What everybody needs to be doing with technical presentations

You know your stuff but sometimes we take for granted how much others understand.

The issue with specialists, technical or otherwise, is that they run the danger of talking over peoples’ heads or over-simplifying language, which can sound patronising.

Then again, when there’s a group, some may be familiar and others not so much.  How do you strike a balance without sounding too technical or dumbing down your language?

I’ve got the perfect blend of techniques right here that will convey your authority without losing your audience.

 

1. Make the expertise equal

Often those working in the commercial areas of business think that the technical specialists don’t ‘get it’ or don’t value their own specialism.

If you know someone appreciates your role, you’ll be more likely to want to understand their world.  You can make your audience more receptive when you state at the top that they’re the ones who excel at delivery logistics or business development.

You’re here to help them better use the technology they need for their roles.

That appreciation of their own expertise will draw the audience in.

 

2. Recognise their concerns

Let’s say you have an innovation to further improve fuel.

Instead of talking about the story behind you discovered the catalytic elements that jogged the molecules into making a carbonoxyprotaxysan, focus on what the innovation means to them.

In this case, not only may this fuel allow your vehicle to go further on less fuel, but it saves money and improves air quality, both without needing any modification to your car.

Now we’re listening.  Crafting the conversation around your audience’s concerns will be vital to have them engage with you and your message.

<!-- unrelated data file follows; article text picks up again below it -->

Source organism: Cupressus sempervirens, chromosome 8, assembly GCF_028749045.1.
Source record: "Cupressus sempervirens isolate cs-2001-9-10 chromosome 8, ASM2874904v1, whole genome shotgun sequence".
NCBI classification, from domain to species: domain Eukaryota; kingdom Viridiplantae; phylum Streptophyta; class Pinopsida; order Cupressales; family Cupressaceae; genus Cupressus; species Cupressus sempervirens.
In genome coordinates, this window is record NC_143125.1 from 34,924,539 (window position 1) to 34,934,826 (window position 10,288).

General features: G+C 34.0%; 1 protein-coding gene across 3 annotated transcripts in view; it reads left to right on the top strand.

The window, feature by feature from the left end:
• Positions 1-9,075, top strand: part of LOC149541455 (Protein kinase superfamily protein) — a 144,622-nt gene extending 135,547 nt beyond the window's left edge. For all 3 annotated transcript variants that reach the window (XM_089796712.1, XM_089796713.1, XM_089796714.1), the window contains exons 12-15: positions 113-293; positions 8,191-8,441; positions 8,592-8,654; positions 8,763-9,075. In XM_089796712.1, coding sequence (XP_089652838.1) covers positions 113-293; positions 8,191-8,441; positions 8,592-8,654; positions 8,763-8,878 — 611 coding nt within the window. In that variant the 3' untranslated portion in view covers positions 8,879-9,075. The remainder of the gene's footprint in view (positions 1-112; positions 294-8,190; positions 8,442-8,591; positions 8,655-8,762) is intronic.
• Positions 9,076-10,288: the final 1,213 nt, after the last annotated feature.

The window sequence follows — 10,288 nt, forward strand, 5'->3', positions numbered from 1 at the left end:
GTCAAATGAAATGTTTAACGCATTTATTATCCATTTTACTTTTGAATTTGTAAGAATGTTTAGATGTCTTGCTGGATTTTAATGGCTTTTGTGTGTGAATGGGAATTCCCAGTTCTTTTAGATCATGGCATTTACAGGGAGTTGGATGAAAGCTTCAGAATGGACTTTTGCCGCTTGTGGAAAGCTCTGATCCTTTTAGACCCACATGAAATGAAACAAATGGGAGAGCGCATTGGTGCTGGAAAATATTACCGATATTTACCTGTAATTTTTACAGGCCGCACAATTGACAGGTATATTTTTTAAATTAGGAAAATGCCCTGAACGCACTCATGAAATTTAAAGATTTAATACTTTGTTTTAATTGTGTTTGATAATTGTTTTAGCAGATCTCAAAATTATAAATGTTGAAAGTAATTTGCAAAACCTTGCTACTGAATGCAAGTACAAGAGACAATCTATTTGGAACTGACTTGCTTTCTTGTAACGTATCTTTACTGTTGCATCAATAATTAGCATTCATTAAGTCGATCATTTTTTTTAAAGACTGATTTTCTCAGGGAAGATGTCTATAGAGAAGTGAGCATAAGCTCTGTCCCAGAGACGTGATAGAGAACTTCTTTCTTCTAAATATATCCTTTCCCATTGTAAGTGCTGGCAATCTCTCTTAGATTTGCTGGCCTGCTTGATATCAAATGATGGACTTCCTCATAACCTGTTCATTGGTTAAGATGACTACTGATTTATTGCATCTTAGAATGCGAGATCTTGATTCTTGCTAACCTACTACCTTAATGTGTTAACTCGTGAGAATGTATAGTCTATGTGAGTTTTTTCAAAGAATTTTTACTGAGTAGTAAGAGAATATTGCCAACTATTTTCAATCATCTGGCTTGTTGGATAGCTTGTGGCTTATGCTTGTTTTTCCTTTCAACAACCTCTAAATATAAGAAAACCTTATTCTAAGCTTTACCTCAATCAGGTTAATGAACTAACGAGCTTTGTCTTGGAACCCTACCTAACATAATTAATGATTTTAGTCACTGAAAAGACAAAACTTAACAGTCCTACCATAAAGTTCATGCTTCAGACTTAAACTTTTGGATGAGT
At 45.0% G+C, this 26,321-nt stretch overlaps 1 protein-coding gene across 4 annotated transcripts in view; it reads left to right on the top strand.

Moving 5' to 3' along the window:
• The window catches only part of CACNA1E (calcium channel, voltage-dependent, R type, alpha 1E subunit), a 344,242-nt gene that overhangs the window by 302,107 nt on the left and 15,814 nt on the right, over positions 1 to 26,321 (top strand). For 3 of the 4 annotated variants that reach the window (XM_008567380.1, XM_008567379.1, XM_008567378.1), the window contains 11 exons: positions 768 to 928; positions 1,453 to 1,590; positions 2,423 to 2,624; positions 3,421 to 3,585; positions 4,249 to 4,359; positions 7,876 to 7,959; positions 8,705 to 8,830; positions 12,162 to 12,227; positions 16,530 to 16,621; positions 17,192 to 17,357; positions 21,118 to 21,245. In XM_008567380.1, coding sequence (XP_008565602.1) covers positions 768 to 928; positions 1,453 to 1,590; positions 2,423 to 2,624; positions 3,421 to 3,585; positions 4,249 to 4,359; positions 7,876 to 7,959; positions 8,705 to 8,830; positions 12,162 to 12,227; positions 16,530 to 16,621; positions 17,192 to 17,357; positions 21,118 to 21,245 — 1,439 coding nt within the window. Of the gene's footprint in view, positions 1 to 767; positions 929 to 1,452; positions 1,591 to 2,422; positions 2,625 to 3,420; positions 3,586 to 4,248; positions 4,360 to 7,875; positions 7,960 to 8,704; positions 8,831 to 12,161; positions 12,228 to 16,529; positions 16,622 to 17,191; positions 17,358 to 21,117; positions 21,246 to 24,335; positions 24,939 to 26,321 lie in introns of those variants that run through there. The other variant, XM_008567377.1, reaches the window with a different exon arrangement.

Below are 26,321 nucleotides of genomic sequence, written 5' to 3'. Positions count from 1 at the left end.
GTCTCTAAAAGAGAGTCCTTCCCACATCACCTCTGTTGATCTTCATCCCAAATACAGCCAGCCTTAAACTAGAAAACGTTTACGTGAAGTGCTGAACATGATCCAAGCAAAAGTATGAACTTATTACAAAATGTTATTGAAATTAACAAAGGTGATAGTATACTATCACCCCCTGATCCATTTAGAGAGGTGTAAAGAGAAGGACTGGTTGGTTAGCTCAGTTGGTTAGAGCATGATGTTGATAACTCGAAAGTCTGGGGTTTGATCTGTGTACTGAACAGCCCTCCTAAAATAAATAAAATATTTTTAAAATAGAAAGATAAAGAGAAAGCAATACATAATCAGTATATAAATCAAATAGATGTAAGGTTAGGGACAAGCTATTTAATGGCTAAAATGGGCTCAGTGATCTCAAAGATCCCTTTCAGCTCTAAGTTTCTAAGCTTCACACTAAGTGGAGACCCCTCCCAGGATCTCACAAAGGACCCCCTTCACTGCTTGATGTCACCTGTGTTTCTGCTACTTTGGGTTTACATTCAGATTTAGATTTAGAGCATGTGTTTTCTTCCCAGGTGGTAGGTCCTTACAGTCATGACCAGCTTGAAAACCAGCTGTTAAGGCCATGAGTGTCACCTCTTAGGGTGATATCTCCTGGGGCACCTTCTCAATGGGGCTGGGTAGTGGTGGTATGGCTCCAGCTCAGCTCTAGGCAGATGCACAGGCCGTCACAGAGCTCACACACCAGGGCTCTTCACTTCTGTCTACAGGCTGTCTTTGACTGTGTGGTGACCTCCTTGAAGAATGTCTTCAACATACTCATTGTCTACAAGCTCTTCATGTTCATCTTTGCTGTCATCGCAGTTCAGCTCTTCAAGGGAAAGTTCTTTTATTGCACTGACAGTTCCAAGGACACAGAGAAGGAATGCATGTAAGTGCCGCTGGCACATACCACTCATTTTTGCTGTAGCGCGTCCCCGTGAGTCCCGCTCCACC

3. Use analogies

This is a visual way of making parallels between the familiar and unfamiliar. A classic one is that the hard drive of a computer is your long term memory and RAM is your short term memory.

Here are a couple more examples.

 

4. Don’t data dump

There may be a 98% client retention and a rise of 47, 809.783 people who provide a 50% increase in spend, with a 90% yield [cue: bar chart in Venn diagram].

It means nothing. You may as well talk in code.

What does your audience actually need to know?  It may be as simple as “thorough data analysis doubles your profits. This software streamlines that process so you see quicker returns.”

 

5. Use ‘just enough’ technical language

As one Senior Executive in Technology and Operations states, “Use just enough technical language to communicate the point but broad enough that mostly anyone in the audience would be able to relate to.”

Audiences often vary in their familiarity of technical terms. Making it clear from the beginning that you’ll be explaining any of this language to those who are unaccustomed to it shows that you’re not talking down to those who familiar with the lingo. That way, you don’t look like you’re unnecessarily dumbing down your content.

6. Have a dry run

You may not know what is and isn’t jargon if you’re speaking like that all day to people who know what you mean.

The best way to identify this is to have a dry run with a non-technical person and invite them to question when they don’t understand your terms.

 

7. Don’t leave your audience exposed

Your audience, especially when it’s larger, may refrain from asking questions if they think they’ll look dumb.

Give them other options for raising queries or comments, such as email.  If it’s a 121 meeting, you can stop at any point to check understanding.

 

Your Action:

1. Identify a 121 or group conversation you’ll be having with where there’s an unfamiliarity with the non-technical.

2. Pinpoint their own expertise to which you’ll allude.

3. Define what their concern/s are.

4. Frame how your solution helps that concern, using real world examples.

5. If you think it’s necessary to say how this works or state further the benefits of this innovation, use an analogy.

6. Note any statistics you may consider helpful. These stats can address the seriousness of the issue or the effectiveness of the outcome.

7. Talk this through with a non-technical individual and assess their own understanding of the content.

8. State channels through which questions can be addressed. Some might feel judged asking certain questions in front of others. This allows the non technical people another way to raise queries.

Share This: